What is a moral criticism? – Literary Terms 101

moral criticism:

“A type of literary criticism that evaluates a work on the basis of the moral elements it contains and their correspondence to the accepted moral standards of the time or to those ethical principles that the critic feels should govern human life. Ideally, the moral critic, in judging a literary work, applies only those moral standards presented in the work itself or, failing that, makes his or her own beliefs clear to the reader.” – The NTC’s Dictionary of Literary Terms

I’m currently writing an psychoanalysis on the horror/thriller film The Platform directed by Galder Gaztelu-Urrutia currently on Netflix. It’s almost impossible to avoid doing a kind of moral criticism not only trying to interpret the morals addressed in the work itself, but also express your own feelings about the events throughout the story (especially that ending!). Doing my best to stay within the realm of psychoanalysis, I inevitably ran into psychological terms that framed my view of the many facets of morality portrayed in this film. I have no desire to push my views on the audience, but the subjectivity that comes with psychoanalysis and the unreachable idealism of a moral critique makes it difficult to not address my views, which hasn’t been as optimistic as most analyses and reviews.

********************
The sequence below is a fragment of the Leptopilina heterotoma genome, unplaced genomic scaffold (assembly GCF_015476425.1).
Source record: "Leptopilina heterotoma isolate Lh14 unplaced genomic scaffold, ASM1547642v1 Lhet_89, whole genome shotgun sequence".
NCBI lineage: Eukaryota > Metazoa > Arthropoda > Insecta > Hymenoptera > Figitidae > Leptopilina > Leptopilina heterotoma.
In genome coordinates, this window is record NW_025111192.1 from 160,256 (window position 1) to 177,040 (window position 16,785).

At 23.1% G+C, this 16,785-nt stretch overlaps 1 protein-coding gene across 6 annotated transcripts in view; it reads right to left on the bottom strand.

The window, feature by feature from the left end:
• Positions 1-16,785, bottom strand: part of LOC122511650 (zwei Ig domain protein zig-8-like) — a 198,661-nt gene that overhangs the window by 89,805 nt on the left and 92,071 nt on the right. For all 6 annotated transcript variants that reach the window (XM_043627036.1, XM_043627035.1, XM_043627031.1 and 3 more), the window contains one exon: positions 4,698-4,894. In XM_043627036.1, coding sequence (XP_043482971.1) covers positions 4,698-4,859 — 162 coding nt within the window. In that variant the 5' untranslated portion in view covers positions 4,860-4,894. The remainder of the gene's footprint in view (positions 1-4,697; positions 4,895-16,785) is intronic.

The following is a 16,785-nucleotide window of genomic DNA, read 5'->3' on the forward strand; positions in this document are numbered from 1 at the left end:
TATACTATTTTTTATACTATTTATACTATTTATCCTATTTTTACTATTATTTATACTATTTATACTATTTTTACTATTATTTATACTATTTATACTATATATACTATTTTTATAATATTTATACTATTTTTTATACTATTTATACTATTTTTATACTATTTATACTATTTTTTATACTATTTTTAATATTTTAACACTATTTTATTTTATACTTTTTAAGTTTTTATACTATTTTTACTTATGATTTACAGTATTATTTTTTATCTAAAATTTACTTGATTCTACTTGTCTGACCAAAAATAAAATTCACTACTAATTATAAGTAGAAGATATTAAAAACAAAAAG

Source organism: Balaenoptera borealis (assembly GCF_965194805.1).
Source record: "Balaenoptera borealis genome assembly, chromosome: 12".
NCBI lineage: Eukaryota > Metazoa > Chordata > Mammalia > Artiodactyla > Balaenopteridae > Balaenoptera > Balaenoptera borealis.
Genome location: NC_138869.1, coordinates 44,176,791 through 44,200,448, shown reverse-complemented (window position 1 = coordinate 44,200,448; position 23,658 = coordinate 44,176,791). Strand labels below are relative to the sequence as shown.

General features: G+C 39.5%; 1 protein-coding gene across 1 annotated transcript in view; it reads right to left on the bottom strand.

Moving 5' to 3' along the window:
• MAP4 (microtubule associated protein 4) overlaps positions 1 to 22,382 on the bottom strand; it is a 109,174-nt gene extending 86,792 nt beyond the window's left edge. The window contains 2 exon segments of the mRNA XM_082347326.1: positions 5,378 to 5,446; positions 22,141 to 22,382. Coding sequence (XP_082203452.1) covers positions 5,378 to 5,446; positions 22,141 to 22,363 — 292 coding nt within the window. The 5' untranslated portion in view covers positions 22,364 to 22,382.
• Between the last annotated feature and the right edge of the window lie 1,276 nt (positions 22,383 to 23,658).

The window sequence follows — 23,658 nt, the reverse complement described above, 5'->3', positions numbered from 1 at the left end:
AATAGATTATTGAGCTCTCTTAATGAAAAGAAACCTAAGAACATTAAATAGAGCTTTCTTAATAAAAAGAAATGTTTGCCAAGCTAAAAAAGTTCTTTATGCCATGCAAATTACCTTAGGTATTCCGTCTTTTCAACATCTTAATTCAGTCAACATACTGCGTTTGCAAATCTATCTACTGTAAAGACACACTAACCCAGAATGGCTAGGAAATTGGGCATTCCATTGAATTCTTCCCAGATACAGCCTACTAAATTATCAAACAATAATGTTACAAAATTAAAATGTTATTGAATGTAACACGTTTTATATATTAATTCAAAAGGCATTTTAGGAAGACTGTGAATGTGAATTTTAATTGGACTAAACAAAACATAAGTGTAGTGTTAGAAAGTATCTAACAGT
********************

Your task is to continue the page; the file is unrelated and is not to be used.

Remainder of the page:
I’ll definitely share my analysis of The Platform on my Vocal profile when it’s finished.

Do you think being the ideal moral critic, where you’re focusing on the moral standards or ethics of the work itself, is possible?

Writing Advice

Are You A Planner or a Pantser? I’m a Plantser

Genre Study: On Horror and Magical Realism

To The Writer Ashamed of Resting

Kill Your Darlings (Or Torture Them)

Three Essential Writing Techniques from Stoker’s Dracula and The Epistolary Narrative


Hello 2021 – [Just Me]

I enjoyed my Yule then jumped right back into work. The couple of weeks off was really needed and one week to just focus on work helped as well. Blog posts and updates are coming back. And more is coming… I hope you all are well. – Kris Leliel

Website Changes – [News]

Just a heads up, some visual changes are being made to the website to prepare for a new project. Apologies if some aspects of the site are difficult to see/read. I hope you all are doing well and enjoying Yule/Xmas/Whatever. Please celebrate safely. – K.L.

Just Writing, then Rewriting with Structure – The Violet Project Diaries – Entry 18

In this entry, I apply advice from screenwriter John Truby to the first draft struggles I’ve been dealing with. Additionally, I run into a helpful plot structure from Blake Snyder’s Save the Cat and create my own character profile template!